One of this blogger's favorite players of recent vintage has been former Canisius standout Frank Turner, the Golden Griffin's 5-10 point guard of the past four seasons.
Turner's contributions belied his height ... and his contributions were plentiful. My conention is that he has been one of the MAAC's most-underappreciated performers. Had I a vote, he would have been a first-team all-conference selection for this past season. Instead he was a third-team pick. To me, that was the most noticeable "slight" of this past season's all-star selections.
Turner not only was a standout performer on the court, but graduated a year early from Canisius and spent his senior season there working towards a masters' degree. From several interactions with him, your blogger found Turner a well-spoken, intelligent, witty young man.
It all comes to mind with the recent news that Turner has signed a professional contract to join Eiffel Towers Den Bosch, a pro team that plays in Holland in the Holland-Eredivisie. Turner signed a one-year deal with the team that finished third in the league’s standings last season.
“From an individual standpoint, Frank has accomplished many things in a relatively short amount of time,” Canisius head coach Tom Parrotta said, in a release issued by Canisius recently. “He has earned two college degrees, he has his name splashed throughout the program’s record book and he has become the example for every student-athlete that comes to Canisius College from here on out. It is very simple – get a great education, play your heart out on the basketball court and be a solid individual off the court. Frank accomplished all three of these things and then some. I’m extremely proud that Frank has realized his dream of playing professional basketball and I feel he will do very well at the next level. I am very anxious to follow his pro career.”
Turner ended his career with the Golden Griffins ranked in the top-10 in 12 different statistical categories at the College, and he goes down in the Canisius record book ranked first in career games played (125), career minutes (4,567) and career assists (616), while ranking fourth in career points (1,769) and third in career steals (193). He closed out the 2009-10 season ranked sixth in the MAAC in scoring average (16.2 points per game), second in assists per game (5.7 per contest) and first in steals per game, with 2.1 swipes per outing. A three-time All-MAAC selection, he was chosen as an NABC All-District Second-Team honoree, as well as being named to the ADA Division I-AAA Basketball Scholar-Athlete Team and the MAAC All-Academic Team after his senior campaign.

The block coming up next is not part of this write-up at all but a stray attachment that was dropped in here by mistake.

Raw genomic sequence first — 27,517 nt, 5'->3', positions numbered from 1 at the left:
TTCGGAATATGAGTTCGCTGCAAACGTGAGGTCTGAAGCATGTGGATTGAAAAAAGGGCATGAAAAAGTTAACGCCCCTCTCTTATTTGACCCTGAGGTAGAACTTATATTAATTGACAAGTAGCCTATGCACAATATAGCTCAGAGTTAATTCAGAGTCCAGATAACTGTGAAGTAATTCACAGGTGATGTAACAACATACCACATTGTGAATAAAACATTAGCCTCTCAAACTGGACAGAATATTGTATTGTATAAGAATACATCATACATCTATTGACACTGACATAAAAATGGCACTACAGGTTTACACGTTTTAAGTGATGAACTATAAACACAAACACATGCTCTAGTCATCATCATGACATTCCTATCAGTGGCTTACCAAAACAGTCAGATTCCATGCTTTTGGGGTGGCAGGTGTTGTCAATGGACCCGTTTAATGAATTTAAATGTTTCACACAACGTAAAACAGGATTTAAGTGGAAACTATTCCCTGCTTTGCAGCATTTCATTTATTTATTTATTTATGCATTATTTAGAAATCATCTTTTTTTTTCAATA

“This is the next step for me and I am very anxious to get my pro career started,” Turner said, in the school's press release. “Canisius has started something very special for my family, my city, and for me personally. This is an opportunity that the coaching staff told me about from day one. Similar to my education, they promised me if I worked hard, great things would happen on and off the court. My game has evolved tremendously thanks to the players I was around for four years, and from the help of the coaching staff. I feel like it has been so long since my last game, and knowing that its about to start again in a new place is a such great feeling. I promise the entire Canisius community that this is just a start for me and you will continue to hear my name.”
Turner is the first Canisius player to sign a professional contract since former Griffs Chuck Harris and Darnell Wilson signed to play professionally in Europe after the 2006-07 season. Wilson recently signed a one-year deal with the Antwerp Giants in the top professional league in Belgium.
“We got to see Frank’s game at the Las Vegas [combine], but we also got a good look at the person behind the player,” Eiffel Towers head coach Jos Frederick said in a release on the team’s website. “Turner earned his college degree in three years and also earned his master’s degree as well. It may have little connection with his basketball skills, but it says something about his person.”